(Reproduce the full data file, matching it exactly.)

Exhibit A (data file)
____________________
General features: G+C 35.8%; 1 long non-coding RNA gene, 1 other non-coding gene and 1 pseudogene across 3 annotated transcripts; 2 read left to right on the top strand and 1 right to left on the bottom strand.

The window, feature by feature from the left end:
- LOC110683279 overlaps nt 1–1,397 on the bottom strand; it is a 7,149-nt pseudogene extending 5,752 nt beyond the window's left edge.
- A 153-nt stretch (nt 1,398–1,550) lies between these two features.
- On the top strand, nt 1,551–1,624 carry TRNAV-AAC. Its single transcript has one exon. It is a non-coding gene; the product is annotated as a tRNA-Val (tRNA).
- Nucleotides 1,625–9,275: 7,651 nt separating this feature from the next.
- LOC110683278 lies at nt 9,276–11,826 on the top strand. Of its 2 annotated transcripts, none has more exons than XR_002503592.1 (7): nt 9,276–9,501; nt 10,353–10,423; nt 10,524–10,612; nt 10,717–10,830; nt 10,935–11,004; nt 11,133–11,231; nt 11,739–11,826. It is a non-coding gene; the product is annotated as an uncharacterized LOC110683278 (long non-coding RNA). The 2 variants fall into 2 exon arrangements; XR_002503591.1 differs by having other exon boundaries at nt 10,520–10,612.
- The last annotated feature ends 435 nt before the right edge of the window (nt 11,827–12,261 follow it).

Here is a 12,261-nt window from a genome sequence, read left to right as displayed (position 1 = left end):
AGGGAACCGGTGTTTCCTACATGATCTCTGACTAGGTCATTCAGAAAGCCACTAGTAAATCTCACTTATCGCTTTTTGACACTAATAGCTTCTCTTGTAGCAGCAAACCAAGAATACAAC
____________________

General features: G+C 35.8%; 1 long non-coding RNA gene, 1 other non-coding gene and 1 pseudogene across 3 annotated transcripts; 2 read left to right on the top strand and 1 right to left on the bottom strand.

The window, feature by feature from the left end:
- LOC110683279 overlaps nt 1–1,397 on the bottom strand; it is a 7,149-nt pseudogene extending 5,752 nt beyond the window's left edge.
- A 153-nt stretch (nt 1,398–1,550) lies between these two features.
- On the top strand, nt 1,551–1,624 carry TRNAV-AAC. Its single transcript has one exon. It is a non-coding gene; the product is annotated as a tRNA-Val (tRNA).
- Nucleotides 1,625–9,275: 7,651 nt separating this feature from the next.
- LOC110683278 lies at nt 9,276–11,826 on the top strand. Of its 2 annotated transcripts, none has more exons than XR_002503592.1 (7): nt 9,276–9,501; nt 10,353–10,423; nt 10,524–10,612; nt 10,717–10,830; nt 10,935–11,004; nt 11,133–11,231; nt 11,739–11,826. It is a non-coding gene; the product is annotated as an uncharacterized LOC110683278 (long non-coding RNA). The 2 variants fall into 2 exon arrangements; XR_002503591.1 differs by having other exon boundaries at nt 10,520–10,612.
- The last annotated feature ends 435 nt before the right edge of the window (nt 11,827–12,261 follow it).

Here is a 12,261-nt window from a genome sequence, read left to right as displayed (position 1 = left end):
AGGGAACCGGTGTTTCCTACATGATCTCTGACTAGGTCATTCAGAAAGCCACTAGTAAATCTCACTTATCGCTTTTTGACACTAATAGCTTCTCTTGTAGCAGCAAACCAAGAATACAAC